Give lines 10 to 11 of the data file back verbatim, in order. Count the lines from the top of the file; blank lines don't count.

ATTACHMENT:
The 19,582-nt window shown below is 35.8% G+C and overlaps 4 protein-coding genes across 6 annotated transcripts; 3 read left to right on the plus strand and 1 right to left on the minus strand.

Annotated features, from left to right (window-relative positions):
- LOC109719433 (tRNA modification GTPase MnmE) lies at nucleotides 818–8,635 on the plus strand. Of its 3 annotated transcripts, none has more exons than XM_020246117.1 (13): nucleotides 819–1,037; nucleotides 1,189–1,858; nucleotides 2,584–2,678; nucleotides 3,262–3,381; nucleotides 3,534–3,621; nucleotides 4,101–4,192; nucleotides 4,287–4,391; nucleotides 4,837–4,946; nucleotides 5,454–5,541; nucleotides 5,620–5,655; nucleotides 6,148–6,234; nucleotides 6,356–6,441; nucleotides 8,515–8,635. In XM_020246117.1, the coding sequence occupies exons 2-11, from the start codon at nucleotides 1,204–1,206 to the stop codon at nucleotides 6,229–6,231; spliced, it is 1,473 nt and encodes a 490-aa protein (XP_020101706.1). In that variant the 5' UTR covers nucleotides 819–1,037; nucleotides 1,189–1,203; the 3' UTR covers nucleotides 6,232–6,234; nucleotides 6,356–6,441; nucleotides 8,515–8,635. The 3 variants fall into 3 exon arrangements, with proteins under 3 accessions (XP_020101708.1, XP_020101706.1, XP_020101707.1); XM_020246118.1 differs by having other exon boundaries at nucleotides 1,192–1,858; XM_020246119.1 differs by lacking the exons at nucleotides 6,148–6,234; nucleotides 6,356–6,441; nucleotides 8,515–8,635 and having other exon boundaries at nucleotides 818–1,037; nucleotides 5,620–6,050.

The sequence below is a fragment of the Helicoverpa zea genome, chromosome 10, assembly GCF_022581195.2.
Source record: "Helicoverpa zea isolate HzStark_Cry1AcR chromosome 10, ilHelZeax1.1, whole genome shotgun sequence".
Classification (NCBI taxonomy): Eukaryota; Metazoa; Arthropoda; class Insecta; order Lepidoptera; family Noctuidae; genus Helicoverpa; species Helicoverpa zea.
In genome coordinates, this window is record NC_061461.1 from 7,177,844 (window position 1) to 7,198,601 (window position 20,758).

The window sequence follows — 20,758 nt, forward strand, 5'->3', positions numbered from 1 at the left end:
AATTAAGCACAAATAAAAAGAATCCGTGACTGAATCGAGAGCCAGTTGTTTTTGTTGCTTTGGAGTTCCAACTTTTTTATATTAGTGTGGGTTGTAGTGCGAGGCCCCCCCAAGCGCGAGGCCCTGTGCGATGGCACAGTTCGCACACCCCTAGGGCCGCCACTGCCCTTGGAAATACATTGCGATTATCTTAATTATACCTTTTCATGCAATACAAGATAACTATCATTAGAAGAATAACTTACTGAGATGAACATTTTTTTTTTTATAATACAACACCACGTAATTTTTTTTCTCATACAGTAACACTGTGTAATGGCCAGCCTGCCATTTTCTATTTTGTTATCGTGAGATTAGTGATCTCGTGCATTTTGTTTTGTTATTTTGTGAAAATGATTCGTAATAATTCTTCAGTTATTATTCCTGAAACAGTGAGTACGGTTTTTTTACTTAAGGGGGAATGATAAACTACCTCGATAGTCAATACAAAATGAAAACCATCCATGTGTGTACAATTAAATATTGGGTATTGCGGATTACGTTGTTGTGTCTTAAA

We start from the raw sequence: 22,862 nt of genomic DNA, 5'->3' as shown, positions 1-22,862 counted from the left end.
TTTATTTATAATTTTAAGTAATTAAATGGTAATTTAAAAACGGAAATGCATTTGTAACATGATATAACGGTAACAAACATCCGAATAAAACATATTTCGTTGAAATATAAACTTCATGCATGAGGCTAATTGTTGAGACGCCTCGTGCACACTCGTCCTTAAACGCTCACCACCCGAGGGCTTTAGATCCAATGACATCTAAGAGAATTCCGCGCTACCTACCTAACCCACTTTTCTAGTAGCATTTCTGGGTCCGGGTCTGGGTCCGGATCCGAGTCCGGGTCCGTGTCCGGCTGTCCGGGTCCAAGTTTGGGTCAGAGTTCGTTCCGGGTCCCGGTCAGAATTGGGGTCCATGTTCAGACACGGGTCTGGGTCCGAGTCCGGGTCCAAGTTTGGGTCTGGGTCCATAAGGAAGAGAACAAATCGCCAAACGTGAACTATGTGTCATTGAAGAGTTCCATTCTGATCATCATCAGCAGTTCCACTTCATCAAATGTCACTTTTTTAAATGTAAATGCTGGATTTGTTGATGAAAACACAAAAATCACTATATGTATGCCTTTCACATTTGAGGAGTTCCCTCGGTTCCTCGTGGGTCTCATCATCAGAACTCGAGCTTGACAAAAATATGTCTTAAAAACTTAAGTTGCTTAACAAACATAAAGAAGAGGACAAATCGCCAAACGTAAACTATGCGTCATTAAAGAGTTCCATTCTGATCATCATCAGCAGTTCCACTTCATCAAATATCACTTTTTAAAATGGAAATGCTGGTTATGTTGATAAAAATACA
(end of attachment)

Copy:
We start from the raw sequence: 22,862 nt of genomic DNA, 5'->3' as shown, positions 1-22,862 counted from the left end.
TTTATTTATAATTTTAAGTAATTAAATGGTAATTTAAAAACGGAAATGCATTTGTAACATGATATAACGGTAACAAACATCCGAATAAAACATATTTCGTTGAAATATAAACTTCATGCATGAGGCTAATTGTTGAGACGCCTCGTGCACACTCGTCCTTAAACGCTCACCACCCGAGGGCTTTAGATCCAATGACATCTAAGAGAATTCCGCGCTACCTACCTAACCCACTTTTCTAGTAGCATTTCTGGGTCCGGGTCTGGGTCCGGATCCGAGTCCGGGTCCGTGTCCGGCTGTCCGGGTCCAAGTTTGGGTCAGAGTTCGTTCCGGGTCCCGGTCAGAATTGGGGTCCATGTTCAGACACGGGTCTGGGTCCGAGTCCGGGTCCAAGTTTGGGTCTGGGTCCATAAGGAAGAGAACAAATCGCCAAACGTGAACTATGTGTCATTGAAGAGTTCCATTCTGATCATCATCAGCAGTTCCACTTCATCAAATGTCACTTTTTTAAATGTAAATGCTGGATTTGTTGATGAAAACACAAAAATCACTATATGTATGCCTTTCACATTTGAGGAGTTCCCTCGGTTCCTCGTGGGTCTCATCATCAGAACTCGAGCTTGACAAAAATATGTCTTAAAAACTTAAGTTGCTTAACAAACATAAAGAAGAGGACAAATCGCCAAACGTAAACTATGCGTCATTAAAGAGTTCCATTCTGATCATCATCAGCAGTTCCACTTCATCAAATATCACTTTTTAAAATGGAAATGCTGGTTATGTTGATAAAAATACA